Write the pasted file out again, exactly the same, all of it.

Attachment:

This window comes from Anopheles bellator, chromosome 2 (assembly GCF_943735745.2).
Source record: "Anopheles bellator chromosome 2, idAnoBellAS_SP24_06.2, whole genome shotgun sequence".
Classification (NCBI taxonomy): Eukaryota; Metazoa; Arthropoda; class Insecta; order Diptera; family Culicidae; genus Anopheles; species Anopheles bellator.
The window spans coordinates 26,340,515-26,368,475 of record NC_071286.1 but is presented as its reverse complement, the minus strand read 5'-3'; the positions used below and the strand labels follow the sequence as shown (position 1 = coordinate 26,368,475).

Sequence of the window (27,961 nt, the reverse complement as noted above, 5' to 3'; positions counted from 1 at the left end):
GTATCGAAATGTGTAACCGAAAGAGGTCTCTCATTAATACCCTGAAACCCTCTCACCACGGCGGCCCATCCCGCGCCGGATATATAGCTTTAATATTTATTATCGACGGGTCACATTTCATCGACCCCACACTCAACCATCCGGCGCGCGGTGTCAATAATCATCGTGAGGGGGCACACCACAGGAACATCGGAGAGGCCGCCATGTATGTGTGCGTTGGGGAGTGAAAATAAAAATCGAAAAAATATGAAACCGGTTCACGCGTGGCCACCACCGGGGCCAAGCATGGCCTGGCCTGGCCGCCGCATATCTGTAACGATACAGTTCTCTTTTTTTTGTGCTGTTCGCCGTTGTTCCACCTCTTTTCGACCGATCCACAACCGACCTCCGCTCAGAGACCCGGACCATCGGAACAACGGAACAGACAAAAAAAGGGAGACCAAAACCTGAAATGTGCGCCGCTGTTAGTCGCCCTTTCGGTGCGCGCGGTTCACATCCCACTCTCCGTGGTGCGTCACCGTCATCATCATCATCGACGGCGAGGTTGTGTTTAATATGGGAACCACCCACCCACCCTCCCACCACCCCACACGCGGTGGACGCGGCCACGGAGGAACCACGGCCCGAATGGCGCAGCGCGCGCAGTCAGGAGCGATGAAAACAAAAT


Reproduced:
This window comes from Anopheles bellator, chromosome 2 (assembly GCF_943735745.2).
Source record: "Anopheles bellator chromosome 2, idAnoBellAS_SP24_06.2, whole genome shotgun sequence".
Classification (NCBI taxonomy): Eukaryota; Metazoa; Arthropoda; class Insecta; order Diptera; family Culicidae; genus Anopheles; species Anopheles bellator.
The window spans coordinates 26,340,515-26,368,475 of record NC_071286.1 but is presented as its reverse complement, the minus strand read 5'-3'; the positions used below and the strand labels follow the sequence as shown (position 1 = coordinate 26,368,475).

Sequence of the window (27,961 nt, the reverse complement as noted above, 5' to 3'; positions counted from 1 at the left end):
GTATCGAAATGTGTAACCGAAAGAGGTCTCTCATTAATACCCTGAAACCCTCTCACCACGGCGGCCCATCCCGCGCCGGATATATAGCTTTAATATTTATTATCGACGGGTCACATTTCATCGACCCCACACTCAACCATCCGGCGCGCGGTGTCAATAATCATCGTGAGGGGGCACACCACAGGAACATCGGAGAGGCCGCCATGTATGTGTGCGTTGGGGAGTGAAAATAAAAATCGAAAAAATATGAAACCGGTTCACGCGTGGCCACCACCGGGGCCAAGCATGGCCTGGCCTGGCCGCCGCATATCTGTAACGATACAGTTCTCTTTTTTTTGTGCTGTTCGCCGTTGTTCCACCTCTTTTCGACCGATCCACAACCGACCTCCGCTCAGAGACCCGGACCATCGGAACAACGGAACAGACAAAAAAAGGGAGACCAAAACCTGAAATGTGCGCCGCTGTTAGTCGCCCTTTCGGTGCGCGCGGTTCACATCCCACTCTCCGTGGTGCGTCACCGTCATCATCATCATCGACGGCGAGGTTGTGTTTAATATGGGAACCACCCACCCACCCTCCCACCACCCCACACGCGGTGGACGCGGCCACGGAGGAACCACGGCCCGAATGGCGCAGCGCGCGCAGTCAGGAGCGATGAAAACAAAAT